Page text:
Vincent is about twenty-three years of age, very “likely-looking,” dark color, and more than ordinarily intelligent for one having only the common chances of slaves.
He was owned by the estate of Nathan Skinner, who was “looked upon,” by those who knew him, “as a good slave-holder.” In slave property, however, he was only interested to the number of twelve head. Skinner “neither sold nor emancipated.” A year and a half before Vincent escaped, his master was called to give an account of his stewardship, and there in the spirit land Vincent was willing to let him remain, without much more to add about him.
Vincent left his mother, Judah Smith, and brothers and sisters, Edwin, Angeline, Sina Ann, Adaline Susan, George, John and Lewis, all belonging to the estate of Skinner.
Vincent was fortunate enough to bring his wife along with him. She was about twenty-seven years of age, of a brown color, and smart, and was owned by the daughter of the widow Hutchinson. This mistress was said to be a “clever woman.”
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Under Governor Badger, of North Carolina, William had experienced Slavery in its most hateful form. True, he had only been twelve months under the yoke of this high functionary. But William’s experience in this short space of time, was of a nature very painful.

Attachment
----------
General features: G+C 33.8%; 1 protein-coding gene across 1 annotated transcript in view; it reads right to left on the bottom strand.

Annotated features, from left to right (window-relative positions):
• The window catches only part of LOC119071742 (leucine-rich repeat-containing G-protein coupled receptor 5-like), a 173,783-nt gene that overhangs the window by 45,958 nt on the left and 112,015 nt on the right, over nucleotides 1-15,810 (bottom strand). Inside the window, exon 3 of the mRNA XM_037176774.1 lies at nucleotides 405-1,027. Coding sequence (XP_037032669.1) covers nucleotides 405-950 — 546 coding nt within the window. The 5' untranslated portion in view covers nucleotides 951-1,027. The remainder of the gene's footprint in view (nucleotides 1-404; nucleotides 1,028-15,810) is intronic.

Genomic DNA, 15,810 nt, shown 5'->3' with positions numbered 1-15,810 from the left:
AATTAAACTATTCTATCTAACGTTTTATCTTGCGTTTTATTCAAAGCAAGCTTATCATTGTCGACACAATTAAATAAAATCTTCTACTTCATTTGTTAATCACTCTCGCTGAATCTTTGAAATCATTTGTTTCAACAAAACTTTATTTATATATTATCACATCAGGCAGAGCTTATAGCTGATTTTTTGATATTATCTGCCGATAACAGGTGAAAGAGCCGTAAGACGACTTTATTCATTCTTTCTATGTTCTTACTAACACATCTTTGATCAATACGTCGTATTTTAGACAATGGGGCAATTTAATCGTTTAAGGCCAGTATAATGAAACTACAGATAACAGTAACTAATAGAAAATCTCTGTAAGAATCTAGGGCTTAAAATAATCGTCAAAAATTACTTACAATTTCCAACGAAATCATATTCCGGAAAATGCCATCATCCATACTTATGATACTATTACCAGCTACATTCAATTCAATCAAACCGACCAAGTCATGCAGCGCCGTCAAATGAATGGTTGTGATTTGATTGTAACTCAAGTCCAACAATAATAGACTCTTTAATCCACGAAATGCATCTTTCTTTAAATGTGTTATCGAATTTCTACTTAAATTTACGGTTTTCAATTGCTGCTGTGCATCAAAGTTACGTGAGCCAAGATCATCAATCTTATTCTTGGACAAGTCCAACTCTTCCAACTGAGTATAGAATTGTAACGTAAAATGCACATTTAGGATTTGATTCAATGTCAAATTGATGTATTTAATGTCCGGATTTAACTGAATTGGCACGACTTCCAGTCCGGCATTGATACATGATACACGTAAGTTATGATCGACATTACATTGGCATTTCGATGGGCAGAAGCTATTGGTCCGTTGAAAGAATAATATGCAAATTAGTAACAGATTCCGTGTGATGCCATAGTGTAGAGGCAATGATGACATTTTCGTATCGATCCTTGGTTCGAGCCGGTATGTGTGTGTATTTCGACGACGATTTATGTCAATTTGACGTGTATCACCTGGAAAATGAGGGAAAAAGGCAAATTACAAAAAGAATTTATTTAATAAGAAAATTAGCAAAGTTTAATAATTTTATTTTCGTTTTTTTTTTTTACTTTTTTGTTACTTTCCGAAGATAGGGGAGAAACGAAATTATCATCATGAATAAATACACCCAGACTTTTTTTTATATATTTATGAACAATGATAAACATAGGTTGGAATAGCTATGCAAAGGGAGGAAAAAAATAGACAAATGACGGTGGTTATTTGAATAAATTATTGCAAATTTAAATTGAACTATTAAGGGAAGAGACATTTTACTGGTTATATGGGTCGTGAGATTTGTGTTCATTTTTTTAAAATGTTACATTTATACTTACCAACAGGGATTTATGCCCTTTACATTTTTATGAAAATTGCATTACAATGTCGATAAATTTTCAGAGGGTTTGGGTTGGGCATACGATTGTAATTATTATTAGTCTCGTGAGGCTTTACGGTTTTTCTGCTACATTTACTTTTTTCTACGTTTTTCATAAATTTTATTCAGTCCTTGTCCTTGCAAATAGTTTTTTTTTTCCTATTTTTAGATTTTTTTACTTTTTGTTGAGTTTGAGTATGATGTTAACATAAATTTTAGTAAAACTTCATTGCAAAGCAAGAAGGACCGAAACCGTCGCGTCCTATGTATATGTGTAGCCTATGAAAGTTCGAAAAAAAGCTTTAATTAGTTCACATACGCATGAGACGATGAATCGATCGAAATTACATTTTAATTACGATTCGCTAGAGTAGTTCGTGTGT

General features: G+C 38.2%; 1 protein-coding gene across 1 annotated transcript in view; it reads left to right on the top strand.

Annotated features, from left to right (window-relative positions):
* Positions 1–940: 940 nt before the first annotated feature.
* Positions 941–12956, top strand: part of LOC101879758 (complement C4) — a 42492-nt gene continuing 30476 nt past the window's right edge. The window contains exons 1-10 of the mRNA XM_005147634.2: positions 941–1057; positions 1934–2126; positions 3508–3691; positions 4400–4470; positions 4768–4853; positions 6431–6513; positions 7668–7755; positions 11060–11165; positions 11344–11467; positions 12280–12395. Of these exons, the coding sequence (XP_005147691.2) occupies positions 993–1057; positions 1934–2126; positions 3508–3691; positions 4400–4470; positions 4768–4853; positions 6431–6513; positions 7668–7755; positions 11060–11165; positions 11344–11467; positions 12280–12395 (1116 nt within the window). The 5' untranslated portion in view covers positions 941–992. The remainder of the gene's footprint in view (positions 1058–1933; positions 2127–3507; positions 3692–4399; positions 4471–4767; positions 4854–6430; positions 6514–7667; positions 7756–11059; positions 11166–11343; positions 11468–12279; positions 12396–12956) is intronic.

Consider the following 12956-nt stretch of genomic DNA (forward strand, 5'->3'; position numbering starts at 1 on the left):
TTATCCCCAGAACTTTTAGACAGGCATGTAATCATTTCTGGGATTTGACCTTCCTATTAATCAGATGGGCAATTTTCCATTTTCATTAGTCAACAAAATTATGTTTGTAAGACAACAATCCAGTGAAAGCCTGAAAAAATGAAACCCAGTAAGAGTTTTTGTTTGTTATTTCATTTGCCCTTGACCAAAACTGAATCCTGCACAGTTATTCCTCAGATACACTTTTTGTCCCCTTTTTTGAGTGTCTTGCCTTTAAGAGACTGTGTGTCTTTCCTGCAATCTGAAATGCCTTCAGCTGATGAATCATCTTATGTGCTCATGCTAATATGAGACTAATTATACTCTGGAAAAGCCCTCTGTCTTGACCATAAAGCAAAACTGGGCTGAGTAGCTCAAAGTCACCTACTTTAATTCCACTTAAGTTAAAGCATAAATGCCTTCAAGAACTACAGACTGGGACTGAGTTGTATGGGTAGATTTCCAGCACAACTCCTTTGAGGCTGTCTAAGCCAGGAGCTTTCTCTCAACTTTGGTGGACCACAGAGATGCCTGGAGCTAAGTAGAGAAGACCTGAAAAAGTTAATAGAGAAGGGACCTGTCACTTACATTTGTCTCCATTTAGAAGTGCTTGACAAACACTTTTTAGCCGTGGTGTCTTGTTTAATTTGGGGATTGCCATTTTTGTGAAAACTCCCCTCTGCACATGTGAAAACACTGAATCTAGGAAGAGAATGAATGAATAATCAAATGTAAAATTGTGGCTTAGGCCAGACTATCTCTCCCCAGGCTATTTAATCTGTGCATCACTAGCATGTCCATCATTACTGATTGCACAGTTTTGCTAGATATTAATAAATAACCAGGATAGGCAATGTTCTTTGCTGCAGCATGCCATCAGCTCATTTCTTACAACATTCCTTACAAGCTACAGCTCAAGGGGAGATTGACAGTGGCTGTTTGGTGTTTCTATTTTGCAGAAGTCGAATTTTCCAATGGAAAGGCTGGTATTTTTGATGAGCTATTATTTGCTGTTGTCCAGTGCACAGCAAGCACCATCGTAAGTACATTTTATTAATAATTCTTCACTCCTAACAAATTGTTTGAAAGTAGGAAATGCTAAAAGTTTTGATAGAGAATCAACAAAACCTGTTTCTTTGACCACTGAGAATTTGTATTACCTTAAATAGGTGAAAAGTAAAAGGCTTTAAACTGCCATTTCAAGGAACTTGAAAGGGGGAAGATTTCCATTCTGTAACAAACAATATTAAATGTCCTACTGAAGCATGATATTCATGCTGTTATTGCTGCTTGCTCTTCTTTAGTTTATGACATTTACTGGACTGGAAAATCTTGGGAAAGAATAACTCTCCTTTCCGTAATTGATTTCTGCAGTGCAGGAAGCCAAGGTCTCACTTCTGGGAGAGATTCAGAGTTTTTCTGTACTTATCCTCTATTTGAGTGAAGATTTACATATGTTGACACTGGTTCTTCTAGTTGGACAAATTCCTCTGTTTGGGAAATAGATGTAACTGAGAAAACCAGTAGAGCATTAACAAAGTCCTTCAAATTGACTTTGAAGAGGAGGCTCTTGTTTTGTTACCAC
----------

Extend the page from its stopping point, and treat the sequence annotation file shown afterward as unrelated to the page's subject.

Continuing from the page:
Previous to coming into the governor’s hands, William was held as the property of Mrs. Mary Jordon, who owned large numbers of slaves. Whether the governor was moved by this consideration, or by the fascinating charms of Mrs. Jordon, or both, William was not able to decide. But the governor offered her his hand, and they became united in wedlock. By this circumstance, William was brought into his unhappy relations with the Chief Magistrate of the State of North Carolina. This was the third time the governor had been married. Thus it may be seen, that the governor was a firm believer in wives as well as slaves. Commonly he was regarded as a man of wealth. William being an intelligent piece of property, his knowledge of the governor’s rules and customs was quite complete, as he readily answered such questions as were propounded to him. In this way a great amount of interesting information was learned from William respecting the governor, slaves, on the plantation, in the swamps, etc. The governor owned large plantations, and was interested in raising cotton, corn, and peas, and was also a practical planter. He was willing to trust neither overseers nor slaves any further than he could help.